One of the most important remaining challenges is to present the information in the World Wide Web in a way, so that anyone can use it anytime, anywhere.
The language of the web, HTML, the HyperText-Markup-Language, has discovered some disadvantages, mostly because it has been developed from a view- and not content-oriented point of view, and its ''loose'' standard (which allows malformed markup).
This, and the lack of semantic information (exception: meta-tags), make HTML-pages not really easy to be further processed by non-human users. Additionally, these documents were meant to be interpreted by browsers running on desktop-PCs, usually equipped with large screens and ''mighty'' input devices such as mice or keyboards.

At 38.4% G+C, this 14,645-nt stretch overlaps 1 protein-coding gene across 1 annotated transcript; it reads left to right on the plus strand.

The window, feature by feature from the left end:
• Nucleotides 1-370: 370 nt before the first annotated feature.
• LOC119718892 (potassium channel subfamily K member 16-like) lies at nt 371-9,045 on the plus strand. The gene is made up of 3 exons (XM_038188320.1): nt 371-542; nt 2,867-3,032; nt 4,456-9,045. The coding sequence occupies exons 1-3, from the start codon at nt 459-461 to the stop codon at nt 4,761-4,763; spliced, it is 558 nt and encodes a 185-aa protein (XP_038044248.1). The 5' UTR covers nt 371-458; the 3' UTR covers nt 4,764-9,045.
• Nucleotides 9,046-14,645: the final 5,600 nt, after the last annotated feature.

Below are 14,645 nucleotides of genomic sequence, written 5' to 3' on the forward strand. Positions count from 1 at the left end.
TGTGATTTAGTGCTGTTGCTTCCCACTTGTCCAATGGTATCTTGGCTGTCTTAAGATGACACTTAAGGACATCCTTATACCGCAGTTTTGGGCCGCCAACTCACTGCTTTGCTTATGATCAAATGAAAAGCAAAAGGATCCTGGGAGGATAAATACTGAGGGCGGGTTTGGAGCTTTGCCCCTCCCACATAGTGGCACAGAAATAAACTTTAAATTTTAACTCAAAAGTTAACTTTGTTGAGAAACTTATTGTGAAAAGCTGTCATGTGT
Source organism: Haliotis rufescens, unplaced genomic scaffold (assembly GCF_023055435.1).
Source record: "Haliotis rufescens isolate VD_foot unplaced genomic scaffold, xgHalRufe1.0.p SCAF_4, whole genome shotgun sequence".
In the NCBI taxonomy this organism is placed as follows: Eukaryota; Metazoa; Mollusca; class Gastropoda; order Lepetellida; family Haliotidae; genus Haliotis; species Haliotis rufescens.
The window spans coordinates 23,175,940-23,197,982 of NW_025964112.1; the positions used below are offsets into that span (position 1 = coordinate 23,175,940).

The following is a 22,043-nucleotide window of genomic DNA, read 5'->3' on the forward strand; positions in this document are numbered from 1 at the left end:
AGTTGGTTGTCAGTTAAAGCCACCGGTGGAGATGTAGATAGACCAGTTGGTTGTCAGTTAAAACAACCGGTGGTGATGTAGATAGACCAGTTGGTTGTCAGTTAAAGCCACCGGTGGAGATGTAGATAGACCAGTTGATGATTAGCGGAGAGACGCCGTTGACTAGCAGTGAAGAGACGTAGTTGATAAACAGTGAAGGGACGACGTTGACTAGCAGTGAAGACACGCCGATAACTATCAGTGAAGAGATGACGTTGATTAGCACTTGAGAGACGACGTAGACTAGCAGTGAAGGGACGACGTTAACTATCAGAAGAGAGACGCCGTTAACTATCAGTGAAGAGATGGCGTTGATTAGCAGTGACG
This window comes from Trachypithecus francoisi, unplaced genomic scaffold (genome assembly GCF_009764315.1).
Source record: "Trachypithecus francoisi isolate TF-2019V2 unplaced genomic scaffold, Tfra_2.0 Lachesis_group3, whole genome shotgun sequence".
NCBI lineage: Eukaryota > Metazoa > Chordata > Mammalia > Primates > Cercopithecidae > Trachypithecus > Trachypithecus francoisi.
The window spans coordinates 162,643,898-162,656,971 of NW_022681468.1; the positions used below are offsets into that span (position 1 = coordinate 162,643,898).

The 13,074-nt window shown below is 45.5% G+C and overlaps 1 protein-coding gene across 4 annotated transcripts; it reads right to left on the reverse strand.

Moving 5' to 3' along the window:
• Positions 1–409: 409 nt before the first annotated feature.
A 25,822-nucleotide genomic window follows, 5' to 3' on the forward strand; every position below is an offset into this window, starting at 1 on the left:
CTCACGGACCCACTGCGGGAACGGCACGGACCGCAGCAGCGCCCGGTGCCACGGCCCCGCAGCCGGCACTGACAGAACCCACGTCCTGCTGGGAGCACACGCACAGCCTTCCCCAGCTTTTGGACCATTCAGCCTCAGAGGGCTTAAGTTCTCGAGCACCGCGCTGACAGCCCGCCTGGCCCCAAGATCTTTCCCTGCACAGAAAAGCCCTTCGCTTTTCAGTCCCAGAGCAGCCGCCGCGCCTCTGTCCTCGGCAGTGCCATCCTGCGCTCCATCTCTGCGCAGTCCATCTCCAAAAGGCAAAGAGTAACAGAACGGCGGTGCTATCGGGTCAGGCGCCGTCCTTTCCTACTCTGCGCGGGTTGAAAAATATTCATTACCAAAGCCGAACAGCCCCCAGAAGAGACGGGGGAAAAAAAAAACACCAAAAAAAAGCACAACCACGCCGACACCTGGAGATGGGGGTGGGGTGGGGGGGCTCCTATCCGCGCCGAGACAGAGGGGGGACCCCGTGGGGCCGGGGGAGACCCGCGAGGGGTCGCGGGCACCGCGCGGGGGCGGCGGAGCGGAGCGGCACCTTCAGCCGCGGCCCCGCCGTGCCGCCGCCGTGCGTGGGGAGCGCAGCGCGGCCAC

Therefore, HTML is not a device independent language - if one wishes to display web pages (written in HTML) properly on a wireless device, she will either have to enhance the mobile browser (which is often difficult, due to the possible lack of resources), invent a completely new language for the Wireless World Wide Web (such as the Wireless Markup Language, WML) and redefine the existing pages in this language (so that essential functions may still be available to a mobile user), or - and this is the core of our work - convert these documents from their way from the web server to the client's user-agent (a browser, in the most cases).